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Stacked Skincare Microneedling Tool 2.0 (about $169, www.stackedskincare.com)

Made with 0.2mm stainless steel needles, this ensures a gentle and gradual retexturising effect on your skin while inhibiting bacteria growth. Best part? The roller heads can be replaced to minimise wastage as you roll your way to smoother, plumper skin.

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Environ Gold Roll CIT (about $402, www.joannaczech.com) 

Elevate your microneedling experience at home with this super swanky dermaroller from Environ. Plated in 14-carat gold, it is naturally anti-bacterial to minimise the growth of bacteria on your device. That said, it’s important to rinse it after each use and let it air-dry. With adequate care, your device should last you a year. Plus, it has 260 ultra-fine needles that are 0.2mm to give your skin the tiniest pricks. They are also made of surgical stainless steel so you know you’re getting the best quality product for your investment. And best of all, it has just enough weight so you can just roll it over your skin without exerting pressure to get the best results.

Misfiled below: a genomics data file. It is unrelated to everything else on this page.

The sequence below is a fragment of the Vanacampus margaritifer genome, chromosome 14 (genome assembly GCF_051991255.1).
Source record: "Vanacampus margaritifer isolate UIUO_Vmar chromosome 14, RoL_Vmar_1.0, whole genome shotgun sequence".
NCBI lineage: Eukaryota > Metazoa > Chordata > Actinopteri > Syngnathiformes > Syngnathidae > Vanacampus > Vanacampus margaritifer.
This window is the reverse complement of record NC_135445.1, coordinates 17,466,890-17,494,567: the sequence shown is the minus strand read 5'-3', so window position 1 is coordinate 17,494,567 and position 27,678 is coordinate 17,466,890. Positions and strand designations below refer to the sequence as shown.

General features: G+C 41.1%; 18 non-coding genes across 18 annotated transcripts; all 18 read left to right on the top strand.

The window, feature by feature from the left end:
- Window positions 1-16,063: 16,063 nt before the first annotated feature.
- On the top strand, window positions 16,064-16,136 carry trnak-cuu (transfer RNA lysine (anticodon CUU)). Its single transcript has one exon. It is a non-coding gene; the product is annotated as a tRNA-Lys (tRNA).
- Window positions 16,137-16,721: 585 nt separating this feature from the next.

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GloPRO® Microneedling Regeneration Tool (about $268, www.beautybio.com) 

More than just microneedling, this high-tech tool also combines LED phototherapy and VibroTactile Stimulation (a vibrating effect) to bring about a synergistic regenerative effect on the skin. As abovementioned, the microneedles prick skin with tiny holes, and when coupled with the slight vibrating effect, it ensures that your skin drinks up all the skincare products you apply afterwards. At the same time, red LED light is emitted to boost collagen production for an all-in-one action against visible signs of ageing like dullness, fine lines and wrinkles and sagging.